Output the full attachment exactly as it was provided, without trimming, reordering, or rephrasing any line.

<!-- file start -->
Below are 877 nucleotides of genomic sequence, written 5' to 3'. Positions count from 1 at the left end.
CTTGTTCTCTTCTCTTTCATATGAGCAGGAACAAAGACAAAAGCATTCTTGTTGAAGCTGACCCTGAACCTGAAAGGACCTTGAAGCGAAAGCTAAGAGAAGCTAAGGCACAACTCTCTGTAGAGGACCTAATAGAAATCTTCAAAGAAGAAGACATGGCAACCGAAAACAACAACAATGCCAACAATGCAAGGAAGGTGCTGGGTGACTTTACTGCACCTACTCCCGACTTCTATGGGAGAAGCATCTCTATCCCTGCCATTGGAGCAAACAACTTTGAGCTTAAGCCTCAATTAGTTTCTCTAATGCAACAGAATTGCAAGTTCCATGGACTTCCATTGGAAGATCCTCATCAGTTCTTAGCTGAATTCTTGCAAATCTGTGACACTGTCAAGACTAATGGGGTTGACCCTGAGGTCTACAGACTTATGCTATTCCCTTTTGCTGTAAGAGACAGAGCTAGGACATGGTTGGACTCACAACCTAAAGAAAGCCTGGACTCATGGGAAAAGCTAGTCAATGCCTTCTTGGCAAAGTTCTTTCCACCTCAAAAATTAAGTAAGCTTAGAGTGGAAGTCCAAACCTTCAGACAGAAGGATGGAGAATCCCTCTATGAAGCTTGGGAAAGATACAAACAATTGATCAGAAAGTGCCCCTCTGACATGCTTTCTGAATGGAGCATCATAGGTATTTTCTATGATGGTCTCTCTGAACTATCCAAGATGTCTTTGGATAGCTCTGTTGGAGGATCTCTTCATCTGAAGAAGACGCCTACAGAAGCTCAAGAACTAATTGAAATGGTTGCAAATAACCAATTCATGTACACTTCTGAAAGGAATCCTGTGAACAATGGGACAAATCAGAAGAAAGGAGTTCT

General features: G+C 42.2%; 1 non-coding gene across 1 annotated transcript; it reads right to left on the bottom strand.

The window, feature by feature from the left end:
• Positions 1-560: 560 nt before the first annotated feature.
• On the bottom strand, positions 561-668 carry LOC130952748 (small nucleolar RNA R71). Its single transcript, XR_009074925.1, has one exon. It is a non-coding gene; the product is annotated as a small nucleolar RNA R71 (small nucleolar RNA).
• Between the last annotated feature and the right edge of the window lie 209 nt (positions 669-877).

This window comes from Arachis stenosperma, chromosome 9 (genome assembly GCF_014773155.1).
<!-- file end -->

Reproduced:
Below are 877 nucleotides of genomic sequence, written 5' to 3'. Positions count from 1 at the left end.
CTTGTTCTCTTCTCTTTCATATGAGCAGGAACAAAGACAAAAGCATTCTTGTTGAAGCTGACCCTGAACCTGAAAGGACCTTGAAGCGAAAGCTAAGAGAAGCTAAGGCACAACTCTCTGTAGAGGACCTAATAGAAATCTTCAAAGAAGAAGACATGGCAACCGAAAACAACAACAATGCCAACAATGCAAGGAAGGTGCTGGGTGACTTTACTGCACCTACTCCCGACTTCTATGGGAGAAGCATCTCTATCCCTGCCATTGGAGCAAACAACTTTGAGCTTAAGCCTCAATTAGTTTCTCTAATGCAACAGAATTGCAAGTTCCATGGACTTCCATTGGAAGATCCTCATCAGTTCTTAGCTGAATTCTTGCAAATCTGTGACACTGTCAAGACTAATGGGGTTGACCCTGAGGTCTACAGACTTATGCTATTCCCTTTTGCTGTAAGAGACAGAGCTAGGACATGGTTGGACTCACAACCTAAAGAAAGCCTGGACTCATGGGAAAAGCTAGTCAATGCCTTCTTGGCAAAGTTCTTTCCACCTCAAAAATTAAGTAAGCTTAGAGTGGAAGTCCAAACCTTCAGACAGAAGGATGGAGAATCCCTCTATGAAGCTTGGGAAAGATACAAACAATTGATCAGAAAGTGCCCCTCTGACATGCTTTCTGAATGGAGCATCATAGGTATTTTCTATGATGGTCTCTCTGAACTATCCAAGATGTCTTTGGATAGCTCTGTTGGAGGATCTCTTCATCTGAAGAAGACGCCTACAGAAGCTCAAGAACTAATTGAAATGGTTGCAAATAACCAATTCATGTACACTTCTGAAAGGAATCCTGTGAACAATGGGACAAATCAGAAGAAAGGAGTTCT

General features: G+C 42.2%; 1 non-coding gene across 1 annotated transcript; it reads right to left on the bottom strand.

The window, feature by feature from the left end:
• Positions 1-560: 560 nt before the first annotated feature.
• On the bottom strand, positions 561-668 carry LOC130952748 (small nucleolar RNA R71). Its single transcript, XR_009074925.1, has one exon. It is a non-coding gene; the product is annotated as a small nucleolar RNA R71 (small nucleolar RNA).
• Between the last annotated feature and the right edge of the window lie 209 nt (positions 669-877).

This window comes from Arachis stenosperma, chromosome 9 (genome assembly GCF_014773155.1).